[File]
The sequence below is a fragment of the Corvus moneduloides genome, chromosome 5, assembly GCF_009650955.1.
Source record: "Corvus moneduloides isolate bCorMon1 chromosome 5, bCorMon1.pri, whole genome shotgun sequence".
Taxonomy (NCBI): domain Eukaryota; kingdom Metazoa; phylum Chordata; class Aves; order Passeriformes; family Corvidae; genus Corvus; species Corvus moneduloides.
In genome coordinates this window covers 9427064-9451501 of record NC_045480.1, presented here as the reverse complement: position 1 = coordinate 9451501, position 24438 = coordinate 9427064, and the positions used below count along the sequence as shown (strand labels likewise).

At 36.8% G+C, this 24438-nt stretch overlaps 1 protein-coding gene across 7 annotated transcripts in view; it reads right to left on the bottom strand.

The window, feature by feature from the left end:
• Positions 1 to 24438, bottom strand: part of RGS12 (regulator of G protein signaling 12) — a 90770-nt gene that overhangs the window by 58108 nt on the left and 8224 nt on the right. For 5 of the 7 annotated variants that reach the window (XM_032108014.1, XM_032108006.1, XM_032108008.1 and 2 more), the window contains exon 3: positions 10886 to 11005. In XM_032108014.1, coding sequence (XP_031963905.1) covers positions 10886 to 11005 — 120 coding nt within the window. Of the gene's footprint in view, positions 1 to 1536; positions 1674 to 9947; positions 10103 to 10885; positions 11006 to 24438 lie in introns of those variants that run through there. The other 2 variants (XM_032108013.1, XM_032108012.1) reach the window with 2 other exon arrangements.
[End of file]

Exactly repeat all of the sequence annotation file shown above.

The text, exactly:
The sequence below is a fragment of the Corvus moneduloides genome, chromosome 5, assembly GCF_009650955.1.
Source record: "Corvus moneduloides isolate bCorMon1 chromosome 5, bCorMon1.pri, whole genome shotgun sequence".
Taxonomy (NCBI): domain Eukaryota; kingdom Metazoa; phylum Chordata; class Aves; order Passeriformes; family Corvidae; genus Corvus; species Corvus moneduloides.
In genome coordinates this window covers 9427064-9451501 of record NC_045480.1, presented here as the reverse complement: position 1 = coordinate 9451501, position 24438 = coordinate 9427064, and the positions used below count along the sequence as shown (strand labels likewise).

At 36.8% G+C, this 24438-nt stretch overlaps 1 protein-coding gene across 7 annotated transcripts in view; it reads right to left on the bottom strand.

The window, feature by feature from the left end:
• Positions 1 to 24438, bottom strand: part of RGS12 (regulator of G protein signaling 12) — a 90770-nt gene that overhangs the window by 58108 nt on the left and 8224 nt on the right. For 5 of the 7 annotated variants that reach the window (XM_032108014.1, XM_032108006.1, XM_032108008.1 and 2 more), the window contains exon 3: positions 10886 to 11005. In XM_032108014.1, coding sequence (XP_031963905.1) covers positions 10886 to 11005 — 120 coding nt within the window. Of the gene's footprint in view, positions 1 to 1536; positions 1674 to 9947; positions 10103 to 10885; positions 11006 to 24438 lie in introns of those variants that run through there. The other 2 variants (XM_032108013.1, XM_032108012.1) reach the window with 2 other exon arrangements.